Must-eat: All the things. My favourites are Tom yam, laap, khao soi, and any phat (noodle) dish. Thailand’s best restaurants are little unnamed mom and pop operations along the side of the road – opt for the most crowded and delicious smelling venues.
Why: You cannot think European Food City without immediately thinking of Paris. No longer home to the most Michelin stars (Tokyo has won that crown), Paris still has a stellar food reputation and a rich culinary history.
Must-eat: All the breads, chocolates, cheese, and bistro meals you can handle. Don’t expect anywhere to be happy to see strollers, but Les 400 Coups has scheduled storytimes and kids’ art hours along with a traditional French bistro menu. Try Berthillon for ice cream , Le Relais de l’Entrecote for traditional steak frites and no decision fatigue.
Why: Everything note-worthy happening in world cuisine has some trace of Barcelona in it. A laid-back city with gorgeous architecture and a carefree attitude towards kids.
Must-eat: Tapas. Just tapas. Make sure you get some ham, salted cod, olives, and eggs somewhere in there, but you can’t go wrong with a million tiny plates. Mom and pop joints are a safe bet in most areas of Spain if travelling with kids, and you can ask the hotel staff if one of the many nearby Michelin star restaurants may cater to children. Txapela in Plaça Catalunya is wonderful!
Why: It’s the city of chocolate. Brussels has a sense of humour like no other European city, and as a result is incredibly laid-back and child-friendly.
Must-eat: While it may be stereotypical to say “chocolate, waffles, and frites” you won’t go wrong trying any of those here. Add to the list croquettes and pain a la Grecque (Greek bread). Some great places to go with kids include Capoue for ice cream, waffles stands around the city, and Canterbury. An excellent “chain” is Leon de Bruxelles for mussels and frites.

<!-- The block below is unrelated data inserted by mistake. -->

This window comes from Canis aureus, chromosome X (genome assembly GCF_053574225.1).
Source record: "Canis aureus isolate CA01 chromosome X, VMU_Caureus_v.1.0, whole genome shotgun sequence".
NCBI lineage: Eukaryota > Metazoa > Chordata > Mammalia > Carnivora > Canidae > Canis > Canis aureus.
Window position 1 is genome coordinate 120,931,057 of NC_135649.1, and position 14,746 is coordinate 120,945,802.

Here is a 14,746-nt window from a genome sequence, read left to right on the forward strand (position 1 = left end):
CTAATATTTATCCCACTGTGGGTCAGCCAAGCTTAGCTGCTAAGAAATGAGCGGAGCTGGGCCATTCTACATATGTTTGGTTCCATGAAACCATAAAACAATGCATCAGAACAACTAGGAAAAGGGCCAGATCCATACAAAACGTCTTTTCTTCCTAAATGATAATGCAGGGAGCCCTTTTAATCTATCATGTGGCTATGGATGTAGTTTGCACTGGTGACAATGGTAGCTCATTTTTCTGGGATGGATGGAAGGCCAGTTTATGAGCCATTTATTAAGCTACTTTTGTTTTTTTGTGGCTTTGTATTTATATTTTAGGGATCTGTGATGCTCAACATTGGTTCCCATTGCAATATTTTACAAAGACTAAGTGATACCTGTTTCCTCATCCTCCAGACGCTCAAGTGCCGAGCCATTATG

Why: Belfast and Dublin have been fast rising stars in Europe and now both are duking it out for culinary success. Dublin has it all, from pub grub to Michelin star dining (and an increasing amount of multicultural influences), and it’s a low-key setting for the kids.
Must-eat: A good Sunday roast, pub classics like the Scotch Egg, and some Irish lamb. Places you'll want to try include Butler’s Chocolate Café, Ely – real, Irish food and a welcoming staff, and Odessa – modern food and a grown-up setting that welcomes kids.
Why: Home to the most Michelin stars than any city on Earth, as well as some of the best street food you will ever experience, Tokyo also knows how to have fun and boasts an impressive amount of kids’ activities.
Must-eat: Sushi, ramen, hot pot, and anything you can find from a street vendor. Tokyo also has an impressive array of other Asian cuisines readily available. Sometaro (traditional Japanese food in a fun atmosphere), Gyoza Stadium (a mini-amusement park dedicated to dumplings), Sweets Forest (dessert emporium helmed by 8 world-class chefs), and Alice’s Fancy Dining (Alice in Wonderland-themed chain)
Buenos Aires, Argentina
Why: Buenos Aires is a laid-back city with attractions for kids and food for the adults. Some would describe it as a bit of Europe with better weather – but it has a Latin vibe all of it’s own.
What to Eat: You can’t go wrong with steak in Buenos Aires – the city also is known for great empanadas, dulce de leche, and sticky croissants (medialunas). Places to try include Cumaná, Cabaña Las Lilas, and La Payuca.
São Paulo, Brazil
Why: A thriving cultural hotspot, São Paulo is laid-back enough for families, with beaches, museums, and some 12,500 restaurants! Even if it’s not your final destination, many South American trips involve a stop in São Paulo, so why not make the most of it?
What to Eat: Barbeque reigns in São Paulo, but the incredible diversity of the city makes almost any type of cuisine fair game. Be sure to check out Colher de Pau, Le Manjue (an organic restaurant) and Xopotó.
Jennifer is the blogger behind Sugar, Spice and Glitter, a parenting inspiration, hands-on learning, and family foodie site. Trained as a psychologist, she currently runs Child’s Garden Montessori daycare and can’t wait until her next vacation.